Grand Round on Post Resuscitation Handouts (26 Nov)

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Post Resuscitation. Fluids or Inotropes?
Sepsis is the most common cause of death in children worldwide (WHO 2005
estimate is 80%, due to: pneumonia, malaria, measles, bacterial sepsis and
diarrhoea). Trauma is the most common cause of childhood death in the
‘Western’ world1.
1. Paediatric pathologies
Aetiology of the ‘collapsed’ child requiring resuscitation is varied. Many
children, in the developed / developing world, survive the initial insult and
require post-resuscitation care. Below is a non-exhaustive table of causes of
the ‘collapsed’ child.
Sepsis / SIRS
Trauma
Multi-trauma +/- Traumatic Brain Injury (TBI)
Isolated TBI
Burns +/-toxic shock syndrome
Cardiac
Cardiomyopathy
Myocarditis
Cardiac arrest
Congenital heart disease
Metabolic
DKA
Inborn error of metabolism
Anaphylaxis
Gastroenteritis Hypovolaemic dehydration
2. What is ‘Post Resuscitation’ ?
Almost 30 years ago Pollack produced a classification of the stages of
paediatric septic shock in which he defined ‘Resuscitation’ as 2 or more
therapeutic interventions (eg. fluid bolus, change in vasoactive drug
administration) to reverse hypotension per 6-hour period and ‘Post
resuscitation’ as 6 or more hours after the resuscitation stage when 1 or less
therapeutic efforts are required per 6-hour period2. By design this is a
retrospective staging of little use to the clinician in the acute setting.
Experience tells us that in children, the sepsis/SIRS response can remain for
48 hours or more, requiring ongoing fluid resuscitation and titration of
appropriate vasoactive drug infusion over this period.
There is no clear evidence of benefit for any particular regimen or any
recommendations for fluid therapy and cardiovascular support beyond the
initial resuscitation phase.
There is unequivocal evidence that specific treatment interventions for
paediatric septic shock ‘bundled’ together in to an ‘Early Goal Directed
Therapy’ regimen saves lives3. There is widespread agreement that there
should be a continuum of ‘high-quality’ / ‘aggressive’ care from the first hour of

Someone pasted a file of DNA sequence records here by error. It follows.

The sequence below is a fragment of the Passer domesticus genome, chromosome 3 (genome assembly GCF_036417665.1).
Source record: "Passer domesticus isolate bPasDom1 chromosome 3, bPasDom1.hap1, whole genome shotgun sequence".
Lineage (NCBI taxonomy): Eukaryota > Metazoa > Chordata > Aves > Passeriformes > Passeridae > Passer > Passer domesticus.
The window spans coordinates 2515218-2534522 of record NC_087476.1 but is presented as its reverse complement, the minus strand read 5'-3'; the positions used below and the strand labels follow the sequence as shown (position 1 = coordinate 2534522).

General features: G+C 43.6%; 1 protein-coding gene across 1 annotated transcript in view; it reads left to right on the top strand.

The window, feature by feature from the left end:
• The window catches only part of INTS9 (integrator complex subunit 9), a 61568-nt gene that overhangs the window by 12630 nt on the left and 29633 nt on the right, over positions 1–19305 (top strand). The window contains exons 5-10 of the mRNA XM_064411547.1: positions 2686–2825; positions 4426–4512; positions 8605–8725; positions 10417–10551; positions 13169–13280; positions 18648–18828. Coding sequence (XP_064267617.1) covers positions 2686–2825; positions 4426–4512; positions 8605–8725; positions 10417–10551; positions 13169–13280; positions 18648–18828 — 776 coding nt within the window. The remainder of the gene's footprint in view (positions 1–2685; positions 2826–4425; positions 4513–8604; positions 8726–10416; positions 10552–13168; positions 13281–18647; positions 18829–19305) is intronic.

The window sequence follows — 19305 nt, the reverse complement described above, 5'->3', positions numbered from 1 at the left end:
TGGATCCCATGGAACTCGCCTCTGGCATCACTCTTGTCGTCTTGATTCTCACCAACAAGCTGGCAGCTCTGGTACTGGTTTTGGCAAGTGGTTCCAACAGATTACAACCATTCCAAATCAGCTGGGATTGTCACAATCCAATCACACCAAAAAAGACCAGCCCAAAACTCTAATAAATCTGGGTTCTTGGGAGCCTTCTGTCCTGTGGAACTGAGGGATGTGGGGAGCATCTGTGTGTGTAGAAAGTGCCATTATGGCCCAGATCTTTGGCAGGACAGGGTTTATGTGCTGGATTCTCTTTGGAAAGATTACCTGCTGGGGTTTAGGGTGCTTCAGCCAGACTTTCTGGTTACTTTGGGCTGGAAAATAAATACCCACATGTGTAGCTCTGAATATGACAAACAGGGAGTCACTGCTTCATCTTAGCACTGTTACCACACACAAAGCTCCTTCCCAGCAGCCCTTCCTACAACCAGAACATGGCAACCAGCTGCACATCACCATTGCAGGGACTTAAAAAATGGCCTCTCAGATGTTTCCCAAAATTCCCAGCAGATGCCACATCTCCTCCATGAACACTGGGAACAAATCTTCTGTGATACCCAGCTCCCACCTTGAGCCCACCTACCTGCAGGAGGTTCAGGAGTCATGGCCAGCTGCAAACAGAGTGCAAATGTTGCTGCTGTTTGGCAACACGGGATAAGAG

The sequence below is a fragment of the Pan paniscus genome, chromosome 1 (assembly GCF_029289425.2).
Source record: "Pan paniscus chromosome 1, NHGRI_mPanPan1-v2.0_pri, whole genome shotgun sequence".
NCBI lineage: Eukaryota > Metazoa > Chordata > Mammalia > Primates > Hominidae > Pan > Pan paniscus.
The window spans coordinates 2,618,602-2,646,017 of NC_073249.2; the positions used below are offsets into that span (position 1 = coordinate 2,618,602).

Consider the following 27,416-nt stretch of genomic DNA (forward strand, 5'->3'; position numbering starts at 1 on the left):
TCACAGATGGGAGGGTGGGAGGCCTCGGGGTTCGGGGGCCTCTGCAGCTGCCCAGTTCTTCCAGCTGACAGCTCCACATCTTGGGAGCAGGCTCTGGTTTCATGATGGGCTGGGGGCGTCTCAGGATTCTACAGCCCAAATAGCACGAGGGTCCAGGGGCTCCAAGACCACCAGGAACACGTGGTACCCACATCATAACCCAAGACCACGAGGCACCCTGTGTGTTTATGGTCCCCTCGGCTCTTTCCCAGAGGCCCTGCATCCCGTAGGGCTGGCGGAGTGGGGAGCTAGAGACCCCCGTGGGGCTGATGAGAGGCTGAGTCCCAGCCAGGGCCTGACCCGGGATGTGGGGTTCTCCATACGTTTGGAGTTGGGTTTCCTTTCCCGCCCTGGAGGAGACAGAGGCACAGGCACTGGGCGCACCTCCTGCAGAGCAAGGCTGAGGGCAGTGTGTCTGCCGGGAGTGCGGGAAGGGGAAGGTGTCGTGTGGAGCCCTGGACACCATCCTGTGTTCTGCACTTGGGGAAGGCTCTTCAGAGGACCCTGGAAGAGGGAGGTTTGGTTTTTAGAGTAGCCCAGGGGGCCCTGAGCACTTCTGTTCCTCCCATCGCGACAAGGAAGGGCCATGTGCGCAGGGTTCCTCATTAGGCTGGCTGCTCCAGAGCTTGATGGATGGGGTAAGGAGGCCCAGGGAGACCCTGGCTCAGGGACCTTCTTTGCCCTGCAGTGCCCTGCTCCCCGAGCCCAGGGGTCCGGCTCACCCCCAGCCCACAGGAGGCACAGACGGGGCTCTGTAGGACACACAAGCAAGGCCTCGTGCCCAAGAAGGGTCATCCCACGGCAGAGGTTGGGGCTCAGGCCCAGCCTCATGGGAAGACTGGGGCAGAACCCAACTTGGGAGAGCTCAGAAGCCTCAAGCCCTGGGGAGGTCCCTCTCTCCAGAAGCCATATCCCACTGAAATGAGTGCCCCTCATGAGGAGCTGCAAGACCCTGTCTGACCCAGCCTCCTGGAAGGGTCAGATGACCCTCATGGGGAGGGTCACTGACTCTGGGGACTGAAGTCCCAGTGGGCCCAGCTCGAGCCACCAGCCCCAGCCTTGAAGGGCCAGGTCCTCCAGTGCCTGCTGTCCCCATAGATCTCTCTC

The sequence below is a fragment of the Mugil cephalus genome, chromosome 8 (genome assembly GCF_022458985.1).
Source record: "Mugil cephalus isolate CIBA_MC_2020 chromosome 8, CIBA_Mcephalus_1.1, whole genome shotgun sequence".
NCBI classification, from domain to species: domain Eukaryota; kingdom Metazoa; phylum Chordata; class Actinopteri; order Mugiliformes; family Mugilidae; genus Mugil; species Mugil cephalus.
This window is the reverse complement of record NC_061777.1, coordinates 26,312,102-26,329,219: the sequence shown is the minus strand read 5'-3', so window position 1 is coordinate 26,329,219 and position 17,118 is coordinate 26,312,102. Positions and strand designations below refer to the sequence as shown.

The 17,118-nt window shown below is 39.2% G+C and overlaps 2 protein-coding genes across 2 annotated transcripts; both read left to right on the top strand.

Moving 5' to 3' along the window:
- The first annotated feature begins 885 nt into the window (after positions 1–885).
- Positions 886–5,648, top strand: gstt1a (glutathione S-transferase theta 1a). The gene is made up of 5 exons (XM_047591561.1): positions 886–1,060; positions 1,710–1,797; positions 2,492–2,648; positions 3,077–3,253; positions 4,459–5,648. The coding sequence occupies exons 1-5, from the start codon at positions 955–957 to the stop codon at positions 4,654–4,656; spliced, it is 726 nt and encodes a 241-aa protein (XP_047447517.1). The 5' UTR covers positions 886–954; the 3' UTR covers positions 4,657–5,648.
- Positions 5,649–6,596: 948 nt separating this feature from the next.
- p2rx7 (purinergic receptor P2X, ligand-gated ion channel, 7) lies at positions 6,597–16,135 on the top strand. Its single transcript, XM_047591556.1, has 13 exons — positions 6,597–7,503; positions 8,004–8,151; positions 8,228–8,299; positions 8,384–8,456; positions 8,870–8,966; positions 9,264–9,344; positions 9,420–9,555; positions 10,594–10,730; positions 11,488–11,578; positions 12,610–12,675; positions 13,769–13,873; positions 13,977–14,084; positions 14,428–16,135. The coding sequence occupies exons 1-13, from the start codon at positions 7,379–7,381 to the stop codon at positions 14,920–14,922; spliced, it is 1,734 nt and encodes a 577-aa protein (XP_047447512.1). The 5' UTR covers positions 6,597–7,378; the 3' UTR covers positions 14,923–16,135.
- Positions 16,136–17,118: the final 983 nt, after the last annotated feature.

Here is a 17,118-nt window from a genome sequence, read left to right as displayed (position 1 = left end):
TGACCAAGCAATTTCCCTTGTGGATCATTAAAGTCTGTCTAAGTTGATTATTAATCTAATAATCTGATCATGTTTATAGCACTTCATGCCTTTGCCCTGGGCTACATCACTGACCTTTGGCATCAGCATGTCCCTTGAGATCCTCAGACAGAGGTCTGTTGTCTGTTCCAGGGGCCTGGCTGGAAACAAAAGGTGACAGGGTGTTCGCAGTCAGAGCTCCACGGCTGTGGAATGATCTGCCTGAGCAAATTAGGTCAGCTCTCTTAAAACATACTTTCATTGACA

resuscitation through hour-six, Interhospital transport if required, and the early
(48 hours) of paediatric intensive care admission, until the child improves. In
this presentation I will endeavour to highlight what evidence is available to
guide ‘post-resuscitation’ management. Where there is no evidence, I will
extrapolate available evidence / expert opinion / guidelines from the ‘acute
resuscitation’ phase to help guide the use of fluids and inotropes in ‘postresuscitation’ care.
It is worth emphasising that the therapeutic goals that will be described are
consistent throughout this continuum of care. However the complexity of care
and hence the degree of clinical information attainable from the patient, to
guide decision-making, will change as resources become available eg.
transfer from a referring hospital (eg District general hospital) to a Paediatric
Intensive care Unit.
3. Cardiovascular physiology and the ‘goals’ / ‘targets’ of resuscitation
The fundamental aim of resuscitation / post-resuscitation stabilisation
management in children is to achieve and maintain oxygen and nutrient
delivery to the tissues. Unlike adults, in the majority of cases of paediatric
shock, mortality is associated with severe hypovolaemia and low cardiac
output and tissue oxygen delivery in children, not oxygen extraction, is the
major determinant of oxygen consumption4.
Useful Physiology revision (grossly simplified)
Dao2 = CO x Cao2
Cao2  Hb x Sao2 + (dissolved O2)
MAP = CO x SVR
CO = HR x SV
SV depends on:
Preload (Venous Return)
Contractility (inotropy)
Afterload (SVR)
Preload depends on:
CVP (surrogate measure of end-diastolic volume)
HR (excessive- reduces ventricular filling time)
Ventricular diastolic function (compliance)
Dao2 = Tissue o2 delivery
Cao2 = blood oxygen content
Hb = haemoglobin
MAP = Mean arterial blood pressure
CO = Cardiac output
SVR = Systemic vascular resistance (degree of vasoconstriction) (afterload)
SV = Stroke Volume
VR = Venous return
Contractility = myocardial muscle contractility at a given preload and afterload
Afterload = Resistance to left ventricular out flow of blood (SVR)
CVP = Central venous pressure
HR = Heart rate
In response to a significant insult sympathetic nervous system driven
compensation in children will increase HR and SVR to maintain MAP in the
presence of normal or reduced CO. This is seen in ‘early’ / ‘compensated’
shock. Loss of compensation is a relatively late occurrence (compared with
adults) and is manifest by a falling MAP. Sepsis induced vasodilatation may
overlay this picture.
Otto Frank and Ernest starling law of the heart states ‘the energy of
contraction is a function of the length of the muscle fibre’. Rapid high-volume
(up to 60 ml/kg) fluid administration will optimise ventricular preload and place
the patient at the optimum point on their specific Frank-Starling curve and
maximising CO.
Inotropy, chronotropy, vasoconstriction, vasodilatation and receptors.
Positive inotropy results from receptor activation by an agonist (eg
endogenous/exogenous adrenaline) leading to a second messenger /
amplification cascade resulting in calcium mediated myocardial muscle
contraction. A simplified list of receptors includes:
Alpha ()
peripheral alpha (predominately 1) receptor activation
results in vasoconstriction and increased SVR.
Myocardial 1 receptor activation results in increased